Photo Credit: IDF
Explosive devices camouflaged as rocks planted by Hezbollah on Israel's border with Lebanon

The IDF is “cautiously optimistic” in its assessment of the security challenges of 2017, expecting to get to the other side “without having to wage major combat operations,” writes DefenseNews‘ Barbara Opall-Rome, after an interview with a senior defense official in Tel Aviv. However, she quotes the same official, “Today, the most probable war is one in which both sides didn’t want it, but due to the dynamic of escalation, we might find ourselves in it.”

The senior official told Opall-Rome that Israel is cautious and mindful of “unintended consequences” resulting from its actions regarding Hezbollah up north, Hamas in Gaza, the Palestinian Authority, and even faraway countries such as Iran.

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In his opinion, the hierarchy of threats against Israel in 2017 will be: 1. The PA; 2. Hamas; and 3. Iran-backed Hezbollah, which, despite the fact that it is the strongest of the three “the probability [for confrontation] is low, as long as we don’t get into a dynamic of escalation.”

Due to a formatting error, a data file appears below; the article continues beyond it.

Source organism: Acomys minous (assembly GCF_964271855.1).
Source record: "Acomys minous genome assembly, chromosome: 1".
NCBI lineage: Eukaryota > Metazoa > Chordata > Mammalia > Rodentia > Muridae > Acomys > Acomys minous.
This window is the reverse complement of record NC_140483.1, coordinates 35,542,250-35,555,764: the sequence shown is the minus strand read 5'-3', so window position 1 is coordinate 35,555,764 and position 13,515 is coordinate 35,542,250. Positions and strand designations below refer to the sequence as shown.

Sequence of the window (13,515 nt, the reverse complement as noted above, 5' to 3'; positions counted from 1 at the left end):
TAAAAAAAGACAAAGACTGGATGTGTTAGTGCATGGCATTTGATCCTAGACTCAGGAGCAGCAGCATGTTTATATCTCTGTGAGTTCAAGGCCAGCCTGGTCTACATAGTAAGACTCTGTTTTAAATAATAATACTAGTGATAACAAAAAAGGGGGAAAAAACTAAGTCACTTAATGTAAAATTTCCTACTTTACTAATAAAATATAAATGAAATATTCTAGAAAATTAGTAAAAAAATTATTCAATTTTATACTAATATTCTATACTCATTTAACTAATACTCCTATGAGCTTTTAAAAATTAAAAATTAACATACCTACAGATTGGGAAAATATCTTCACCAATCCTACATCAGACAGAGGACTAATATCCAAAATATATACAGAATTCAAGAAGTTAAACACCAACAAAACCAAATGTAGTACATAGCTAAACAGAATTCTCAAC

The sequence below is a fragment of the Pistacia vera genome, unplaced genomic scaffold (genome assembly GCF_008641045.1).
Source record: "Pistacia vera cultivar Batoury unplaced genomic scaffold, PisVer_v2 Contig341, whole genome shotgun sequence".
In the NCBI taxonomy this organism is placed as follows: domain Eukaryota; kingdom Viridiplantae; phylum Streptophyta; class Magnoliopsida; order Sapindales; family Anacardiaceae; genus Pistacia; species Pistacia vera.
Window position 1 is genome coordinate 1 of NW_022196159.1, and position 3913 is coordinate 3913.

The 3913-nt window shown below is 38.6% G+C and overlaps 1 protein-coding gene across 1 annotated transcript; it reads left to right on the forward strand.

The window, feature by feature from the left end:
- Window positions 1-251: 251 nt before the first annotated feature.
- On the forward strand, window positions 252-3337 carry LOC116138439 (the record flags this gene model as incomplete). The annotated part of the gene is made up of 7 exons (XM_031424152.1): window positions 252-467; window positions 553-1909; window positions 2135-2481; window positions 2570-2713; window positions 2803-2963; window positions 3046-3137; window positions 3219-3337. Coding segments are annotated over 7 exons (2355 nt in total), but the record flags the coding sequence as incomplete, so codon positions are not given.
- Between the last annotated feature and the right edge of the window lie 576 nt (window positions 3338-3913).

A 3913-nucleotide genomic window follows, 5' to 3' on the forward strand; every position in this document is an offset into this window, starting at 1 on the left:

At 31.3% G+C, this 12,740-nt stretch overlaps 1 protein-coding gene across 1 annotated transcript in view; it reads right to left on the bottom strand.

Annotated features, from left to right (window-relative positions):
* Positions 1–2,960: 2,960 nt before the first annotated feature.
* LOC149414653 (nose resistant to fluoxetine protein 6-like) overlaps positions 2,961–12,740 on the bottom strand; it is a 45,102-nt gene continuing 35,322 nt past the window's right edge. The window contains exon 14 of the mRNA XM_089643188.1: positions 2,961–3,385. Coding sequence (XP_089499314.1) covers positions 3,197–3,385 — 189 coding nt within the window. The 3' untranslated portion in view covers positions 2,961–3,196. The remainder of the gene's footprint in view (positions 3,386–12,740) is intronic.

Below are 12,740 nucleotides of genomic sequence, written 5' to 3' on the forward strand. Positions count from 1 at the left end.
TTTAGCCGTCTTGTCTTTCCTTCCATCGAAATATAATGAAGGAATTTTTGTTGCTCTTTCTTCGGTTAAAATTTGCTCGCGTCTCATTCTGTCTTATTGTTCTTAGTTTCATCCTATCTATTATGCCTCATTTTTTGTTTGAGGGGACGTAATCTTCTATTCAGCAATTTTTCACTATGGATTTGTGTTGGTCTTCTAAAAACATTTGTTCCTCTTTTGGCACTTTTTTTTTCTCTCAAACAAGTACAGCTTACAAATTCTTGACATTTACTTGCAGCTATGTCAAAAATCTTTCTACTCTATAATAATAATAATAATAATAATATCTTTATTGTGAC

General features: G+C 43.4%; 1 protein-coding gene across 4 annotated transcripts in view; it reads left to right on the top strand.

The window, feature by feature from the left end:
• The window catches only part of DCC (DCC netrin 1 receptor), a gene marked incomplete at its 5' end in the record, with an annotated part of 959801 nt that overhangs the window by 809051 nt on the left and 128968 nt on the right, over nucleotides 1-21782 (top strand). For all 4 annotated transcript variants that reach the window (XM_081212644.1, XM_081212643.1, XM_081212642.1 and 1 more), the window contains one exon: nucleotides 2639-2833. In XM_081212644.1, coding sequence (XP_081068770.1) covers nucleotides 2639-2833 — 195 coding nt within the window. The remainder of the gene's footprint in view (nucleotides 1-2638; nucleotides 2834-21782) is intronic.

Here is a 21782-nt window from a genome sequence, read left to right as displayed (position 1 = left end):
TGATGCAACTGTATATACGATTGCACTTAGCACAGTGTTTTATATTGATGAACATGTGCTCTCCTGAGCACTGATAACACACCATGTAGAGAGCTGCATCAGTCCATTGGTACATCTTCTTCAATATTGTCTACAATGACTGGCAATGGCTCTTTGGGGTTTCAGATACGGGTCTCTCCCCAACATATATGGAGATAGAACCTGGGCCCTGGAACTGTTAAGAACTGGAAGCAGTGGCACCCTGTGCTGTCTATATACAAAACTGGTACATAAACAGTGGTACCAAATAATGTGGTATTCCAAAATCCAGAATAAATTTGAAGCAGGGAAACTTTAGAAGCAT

Israel is anxious about the possibility that Iran and Hezbollah stay put in a ruined Syria after the Russians have reduced their presence there. The senior official is not concerned about Israel’s ability to deal with Bashar al-Assad, rather “our concern is that Iran and Hezbollah will grow ever more confident in Syria when the superpowers leave or reduce their presence… and that will not be a good end to this story.”

Hezbollah worries this security official because “they haven’t stopped for one day their buildup against Israel… and we don’t want to wait for the first day of the war,” meaning, obviously, that Israel would continue to use preemptive operations, such as the “unconfirmed” attacks on Syrian armories and on truck convoys hauling advanced weapons across the Lebanese border, to be handed to Hezbollah.

“When you let so many weapons systems get into Lebanon, you push a higher probability of a war,” the official said, noting that “[Hizbollah leader Hassan] Nasrallah speaks almost every week about the day they will conquer Israel. And if he speaks like that every week, why wait? Why give him a feeling of being strong enough?”

He also suggested that Hezbollah forces in Syria could turn on the Russians, using their advanced arms, including their anti-aircraft weapons. “If I had opportunity to give advice to President Putin,” he told Opall-Rome, “I’d say you should keep an eye on Hezbollah if you want a stable Middle East and if you want to protect your gains in Syria.”

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